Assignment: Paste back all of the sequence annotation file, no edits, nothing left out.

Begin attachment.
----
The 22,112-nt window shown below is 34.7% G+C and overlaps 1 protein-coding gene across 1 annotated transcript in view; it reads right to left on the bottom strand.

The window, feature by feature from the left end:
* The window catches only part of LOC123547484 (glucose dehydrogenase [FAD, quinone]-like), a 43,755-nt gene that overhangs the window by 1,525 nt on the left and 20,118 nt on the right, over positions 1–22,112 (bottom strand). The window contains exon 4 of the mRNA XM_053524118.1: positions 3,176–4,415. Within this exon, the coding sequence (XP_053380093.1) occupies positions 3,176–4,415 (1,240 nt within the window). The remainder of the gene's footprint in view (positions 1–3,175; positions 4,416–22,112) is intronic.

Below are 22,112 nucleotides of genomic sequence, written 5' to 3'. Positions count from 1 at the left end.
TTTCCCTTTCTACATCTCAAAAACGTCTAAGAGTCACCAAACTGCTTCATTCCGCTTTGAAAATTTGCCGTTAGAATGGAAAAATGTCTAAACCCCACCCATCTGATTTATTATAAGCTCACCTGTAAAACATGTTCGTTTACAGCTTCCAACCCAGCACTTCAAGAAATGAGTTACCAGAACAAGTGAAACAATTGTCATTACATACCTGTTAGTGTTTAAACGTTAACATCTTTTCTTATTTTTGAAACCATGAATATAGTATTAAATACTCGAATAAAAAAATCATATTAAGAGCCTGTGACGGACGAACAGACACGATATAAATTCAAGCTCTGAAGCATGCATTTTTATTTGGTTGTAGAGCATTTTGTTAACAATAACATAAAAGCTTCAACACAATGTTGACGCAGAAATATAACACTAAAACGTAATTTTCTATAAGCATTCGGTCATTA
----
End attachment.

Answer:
The 22,112-nt window shown below is 34.7% G+C and overlaps 1 protein-coding gene across 1 annotated transcript in view; it reads right to left on the bottom strand.

The window, feature by feature from the left end:
* The window catches only part of LOC123547484 (glucose dehydrogenase [FAD, quinone]-like), a 43,755-nt gene that overhangs the window by 1,525 nt on the left and 20,118 nt on the right, over positions 1–22,112 (bottom strand). The window contains exon 4 of the mRNA XM_053524118.1: positions 3,176–4,415. Within this exon, the coding sequence (XP_053380093.1) occupies positions 3,176–4,415 (1,240 nt within the window). The remainder of the gene's footprint in view (positions 1–3,175; positions 4,416–22,112) is intronic.

Below are 22,112 nucleotides of genomic sequence, written 5' to 3'. Positions count from 1 at the left end.
TTTCCCTTTCTACATCTCAAAAACGTCTAAGAGTCACCAAACTGCTTCATTCCGCTTTGAAAATTTGCCGTTAGAATGGAAAAATGTCTAAACCCCACCCATCTGATTTATTATAAGCTCACCTGTAAAACATGTTCGTTTACAGCTTCCAACCCAGCACTTCAAGAAATGAGTTACCAGAACAAGTGAAACAATTGTCATTACATACCTGTTAGTGTTTAAACGTTAACATCTTTTCTTATTTTTGAAACCATGAATATAGTATTAAATACTCGAATAAAAAAATCATATTAAGAGCCTGTGACGGACGAACAGACACGATATAAATTCAAGCTCTGAAGCATGCATTTTTATTTGGTTGTAGAGCATTTTGTTAACAATAACATAAAAGCTTCAACACAATGTTGACGCAGAAATATAACACTAAAACGTAATTTTCTATAAGCATTCGGTCATTA